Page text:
Returning to baseball sans tonsils, Meine had the best year of his career in 1931. Having never won more than seven games in a season for the Pirates, Meine compiled a 19–13 record for the 1931 Pirates. In his first two games against the 1931 St. Louis Cardinals, he pitched shutouts against the group that went on to win 101 games and the 1931 World Series. He won his 19th game on September 23, 1931, pitching 13 innings in a 3–2 win over the Phillies. His 1931 performance led the National League in wins (19), innings pitched (284), and batters faced (1,202), and ranked fourth in earned run average (2.98).
After the 1931 season, Meine participated in an exhibition game at St. Louis between Max Carey's All-Stars (an all-star team of major leaguers) and the St. Louis Stars of the Negro Leagues. Meine gave up 10 runs as the Stars won 10–8. The game may have inspired Kevin King's 2007 fictional account of a Negro League team defeating a team of major league all-stars. In King's account, Negro League star Mule Suttles tries to recall the list of major league all-stars who played in the game: "Heinie Manush, Heinie Meine, Heinie Schuble. They had Heinies coming out of the hiney, and we kicked their hineys."
In 1932, Meine was a holdout, refusing to accept the contract terms offered by the Pirates and declining to report to spring training in Paso Robles, California with the rest of the team. Meine's holdout continued into May, making him the last player continuing to hold out for better contract terms. On May 16, 1932, The Pittsburgh Press referred to Meine as the "obstinate Pittsburgh holdout" and reported that the Pirates were trying to strike a deal to send Meine to the Brooklyn Dodgers. Meine ultimately reached terms with the Pirates in late May. After his holdout, Grantland Rice reported that Meine was being paid $11,500 for the year. Rice wrote a column praising Meine:
Meine was the hardest working pitcher in the National League last season. He hurled 22 complete games, worked 284 innings, won 19 games against 13 lost, and yielded an earned run average of 2.98. And all of this he did with a fifth place club.
When he led the Pirates to a 2–1 victory over Brooklyn in June 1932, The New York Times opened its game coverage as follows: "Heine Meine came to Ebbets Field with the Pirates yesterday and gave 18,000 fans an exhibition of his very best pitching by holding the Carey clan to five hits in seven innings." Meine compiled a 12–9 record and a 3.86 ERA in 1932.
When Meine signed his 1933 contract with the Pirates in January, the Associated Press noted that "such well-known exponents of the art of arguing over salary matters as Floyd Caves Herman and Heinie Meine, meekly came to terms." The New York Times referred to Meine as the "ace of the Pirates' pitching staff" and reported that his contract was for five figures and was for one year. He opened the season with a record of 5–0 to lead the National League in late May. When the Pirates honored Honus Wagner with a tribute day in May 1933, Meine pitched a 2–1 victory over the Brooklyn Dodgers. After a mid-season slump, Meine began to turn things around in late July. After pitching three shutout innings in relief to help the Pirates come from behind against the Giants, The Pittsburgh Press reported: "Just when all hope was being lost for him, Heinie Meine came back yesterday to confound the critics with a brilliant bit of relief pitching. The Duke of Luxemborg throttled the Giants ..." Meine finished the 1933 season with a 15–8 record and a 3.65 ERA, helping lead the Pirates to an 87–67 record and a second-place finish in the National League.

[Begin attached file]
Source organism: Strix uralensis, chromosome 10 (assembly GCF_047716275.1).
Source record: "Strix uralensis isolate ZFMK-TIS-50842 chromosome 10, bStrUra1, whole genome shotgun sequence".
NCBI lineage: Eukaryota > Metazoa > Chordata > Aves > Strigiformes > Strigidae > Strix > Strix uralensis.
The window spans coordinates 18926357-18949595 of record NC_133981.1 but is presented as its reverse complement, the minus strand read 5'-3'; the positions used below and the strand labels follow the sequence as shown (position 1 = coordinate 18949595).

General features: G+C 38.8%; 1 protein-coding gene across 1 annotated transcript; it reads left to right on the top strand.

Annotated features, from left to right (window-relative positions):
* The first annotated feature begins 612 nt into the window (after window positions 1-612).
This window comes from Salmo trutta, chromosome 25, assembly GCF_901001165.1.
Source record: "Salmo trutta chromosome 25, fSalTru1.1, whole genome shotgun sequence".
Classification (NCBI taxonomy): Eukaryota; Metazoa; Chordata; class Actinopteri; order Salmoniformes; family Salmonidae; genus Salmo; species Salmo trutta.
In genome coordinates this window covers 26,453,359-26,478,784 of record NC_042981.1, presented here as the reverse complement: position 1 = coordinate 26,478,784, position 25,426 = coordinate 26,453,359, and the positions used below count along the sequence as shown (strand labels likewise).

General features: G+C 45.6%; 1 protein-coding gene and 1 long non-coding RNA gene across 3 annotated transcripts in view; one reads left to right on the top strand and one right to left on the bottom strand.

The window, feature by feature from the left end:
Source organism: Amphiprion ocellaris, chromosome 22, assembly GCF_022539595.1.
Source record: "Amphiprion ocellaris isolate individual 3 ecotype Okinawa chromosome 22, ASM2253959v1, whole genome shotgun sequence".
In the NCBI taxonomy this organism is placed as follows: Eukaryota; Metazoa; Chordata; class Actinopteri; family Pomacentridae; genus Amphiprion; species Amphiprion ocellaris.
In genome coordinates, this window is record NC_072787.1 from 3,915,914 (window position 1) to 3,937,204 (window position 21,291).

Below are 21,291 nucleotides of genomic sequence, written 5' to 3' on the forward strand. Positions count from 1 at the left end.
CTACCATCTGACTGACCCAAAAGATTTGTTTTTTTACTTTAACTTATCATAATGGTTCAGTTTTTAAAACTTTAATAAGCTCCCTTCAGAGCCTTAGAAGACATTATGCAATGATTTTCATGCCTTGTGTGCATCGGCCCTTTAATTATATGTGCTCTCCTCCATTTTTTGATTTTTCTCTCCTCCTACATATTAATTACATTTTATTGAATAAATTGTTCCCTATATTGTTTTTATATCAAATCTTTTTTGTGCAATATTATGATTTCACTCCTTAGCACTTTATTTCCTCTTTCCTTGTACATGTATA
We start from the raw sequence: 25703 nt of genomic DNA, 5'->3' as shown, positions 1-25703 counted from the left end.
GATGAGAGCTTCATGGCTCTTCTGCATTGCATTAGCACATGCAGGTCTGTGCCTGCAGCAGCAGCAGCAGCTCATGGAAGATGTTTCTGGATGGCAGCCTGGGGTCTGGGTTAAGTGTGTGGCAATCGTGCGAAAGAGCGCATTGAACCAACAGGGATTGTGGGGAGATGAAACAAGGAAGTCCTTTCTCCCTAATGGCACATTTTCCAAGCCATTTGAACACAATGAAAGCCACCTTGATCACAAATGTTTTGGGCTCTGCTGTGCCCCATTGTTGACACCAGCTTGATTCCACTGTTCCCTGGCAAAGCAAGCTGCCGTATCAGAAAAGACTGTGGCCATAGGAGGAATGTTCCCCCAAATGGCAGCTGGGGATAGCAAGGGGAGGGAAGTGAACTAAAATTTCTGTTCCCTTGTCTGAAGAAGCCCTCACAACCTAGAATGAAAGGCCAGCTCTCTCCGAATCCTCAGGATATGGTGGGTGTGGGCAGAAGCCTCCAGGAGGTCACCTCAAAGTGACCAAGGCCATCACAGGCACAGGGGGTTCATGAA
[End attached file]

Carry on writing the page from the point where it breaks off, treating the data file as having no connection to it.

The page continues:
Meine returned to the Pirates in 1934 for his final year in Major League Baseball. He was the Pirates' starter in the season opener, but allowed seven runs in a 7–1 loss to the Cardinals at St. Louis. Used increasingly in relief, Meine appeared in 26 games, 14 as a starter. He compiled a 7–6 record and a 4.32 ERA. When Meine pitched a complete game, 4–1 victory over the Cubs in August 1934, the Chicago Daily Tribune reported: "Heinie Meine, a wobbly old timer who had pitched only one complete game this year, this afternoon felt no aches and pains in standing the Cubs on their heads for nine innings." His final major league appearance came in a 9–4 loss to the Dodgers on September 18, 1934 at Ebbets Field. Meine pitched one-third of an inning in relief and gave up four earned runs.
Meine was married to Grace Bonds in November 1921. Their son, Howard Meine, pitched in St. Louis municipal baseball for several years.
After retiring from baseball, Meine returned to his tavern business. He also operated a baseball school at 153 Lemay Ferry Road south of St. Louis. He constructed a building with locker facilities for 50 to 60 boys. He hired former major league players, including Marty McManus, Vern Stephens, Phil Todt, and Monty Stratton, to work at the school and advertised his courses in The Sporting News. Meine also helped develop the Lemay Baseball Association in St. Louis, building a field next to his tavern and maintaining it himself. Heine Meine Field, built by Meine, remains in use a baseball field.
Meine's hobbies in his later years included hunting, fishing and bowling.
In March 1968, Meine died of cancer at the Alexian Brothers Hospital in St. Louis.